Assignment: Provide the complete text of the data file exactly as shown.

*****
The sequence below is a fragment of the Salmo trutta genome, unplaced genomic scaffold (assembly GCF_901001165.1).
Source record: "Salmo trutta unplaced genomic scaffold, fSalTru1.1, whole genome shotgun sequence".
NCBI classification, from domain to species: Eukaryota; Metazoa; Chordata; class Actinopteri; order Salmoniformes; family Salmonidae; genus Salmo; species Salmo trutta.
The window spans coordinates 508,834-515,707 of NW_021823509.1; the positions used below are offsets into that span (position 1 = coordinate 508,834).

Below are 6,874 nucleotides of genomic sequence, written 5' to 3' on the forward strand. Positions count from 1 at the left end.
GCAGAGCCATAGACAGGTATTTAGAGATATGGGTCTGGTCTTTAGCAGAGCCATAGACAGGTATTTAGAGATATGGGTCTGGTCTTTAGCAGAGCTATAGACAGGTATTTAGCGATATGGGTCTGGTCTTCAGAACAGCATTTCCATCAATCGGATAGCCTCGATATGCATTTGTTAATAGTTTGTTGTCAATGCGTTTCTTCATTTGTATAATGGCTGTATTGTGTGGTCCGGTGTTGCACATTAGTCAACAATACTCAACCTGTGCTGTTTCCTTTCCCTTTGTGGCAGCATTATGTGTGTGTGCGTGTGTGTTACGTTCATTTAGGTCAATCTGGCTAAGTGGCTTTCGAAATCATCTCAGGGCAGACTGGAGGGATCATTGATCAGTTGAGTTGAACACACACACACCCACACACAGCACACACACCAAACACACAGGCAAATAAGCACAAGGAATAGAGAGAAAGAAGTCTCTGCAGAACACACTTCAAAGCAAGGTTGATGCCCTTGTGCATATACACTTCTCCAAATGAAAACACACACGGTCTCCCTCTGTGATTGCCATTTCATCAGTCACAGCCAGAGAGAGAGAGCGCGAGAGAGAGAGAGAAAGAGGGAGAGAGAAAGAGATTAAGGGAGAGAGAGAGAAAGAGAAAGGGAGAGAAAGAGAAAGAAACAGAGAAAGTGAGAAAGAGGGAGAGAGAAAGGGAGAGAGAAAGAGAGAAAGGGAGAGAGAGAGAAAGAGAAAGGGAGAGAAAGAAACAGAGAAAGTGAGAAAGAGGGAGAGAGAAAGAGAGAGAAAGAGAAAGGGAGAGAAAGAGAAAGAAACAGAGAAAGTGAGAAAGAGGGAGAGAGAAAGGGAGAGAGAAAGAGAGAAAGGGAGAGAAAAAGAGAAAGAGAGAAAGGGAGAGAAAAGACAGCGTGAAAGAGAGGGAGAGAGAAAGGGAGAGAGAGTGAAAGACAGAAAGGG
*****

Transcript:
The sequence below is a fragment of the Salmo trutta genome, unplaced genomic scaffold (assembly GCF_901001165.1).
Source record: "Salmo trutta unplaced genomic scaffold, fSalTru1.1, whole genome shotgun sequence".
NCBI classification, from domain to species: Eukaryota; Metazoa; Chordata; class Actinopteri; order Salmoniformes; family Salmonidae; genus Salmo; species Salmo trutta.
The window spans coordinates 508,834-515,707 of NW_021823509.1; the positions used below are offsets into that span (position 1 = coordinate 508,834).

Below are 6,874 nucleotides of genomic sequence, written 5' to 3' on the forward strand. Positions count from 1 at the left end.
GCAGAGCCATAGACAGGTATTTAGAGATATGGGTCTGGTCTTTAGCAGAGCCATAGACAGGTATTTAGAGATATGGGTCTGGTCTTTAGCAGAGCTATAGACAGGTATTTAGCGATATGGGTCTGGTCTTCAGAACAGCATTTCCATCAATCGGATAGCCTCGATATGCATTTGTTAATAGTTTGTTGTCAATGCGTTTCTTCATTTGTATAATGGCTGTATTGTGTGGTCCGGTGTTGCACATTAGTCAACAATACTCAACCTGTGCTGTTTCCTTTCCCTTTGTGGCAGCATTATGTGTGTGTGCGTGTGTGTTACGTTCATTTAGGTCAATCTGGCTAAGTGGCTTTCGAAATCATCTCAGGGCAGACTGGAGGGATCATTGATCAGTTGAGTTGAACACACACACACCCACACACAGCACACACACCAAACACACAGGCAAATAAGCACAAGGAATAGAGAGAAAGAAGTCTCTGCAGAACACACTTCAAAGCAAGGTTGATGCCCTTGTGCATATACACTTCTCCAAATGAAAACACACACGGTCTCCCTCTGTGATTGCCATTTCATCAGTCACAGCCAGAGAGAGAGAGCGCGAGAGAGAGAGAGAAAGAGGGAGAGAGAAAGAGATTAAGGGAGAGAGAGAGAAAGAGAAAGGGAGAGAAAGAGAAAGAAACAGAGAAAGTGAGAAAGAGGGAGAGAGAAAGGGAGAGAGAAAGAGAGAAAGGGAGAGAGAGAGAAAGAGAAAGGGAGAGAAAGAAACAGAGAAAGTGAGAAAGAGGGAGAGAGAAAGAGAGAGAAAGAGAAAGGGAGAGAAAGAGAAAGAAACAGAGAAAGTGAGAAAGAGGGAGAGAGAAAGGGAGAGAGAAAGAGAGAAAGGGAGAGAAAAAGAGAAAGAGAGAAAGGGAGAGAAAAGACAGCGTGAAAGAGAGGGAGAGAGAAAGGGAGAGAGAGTGAAAGACAGAAAGGG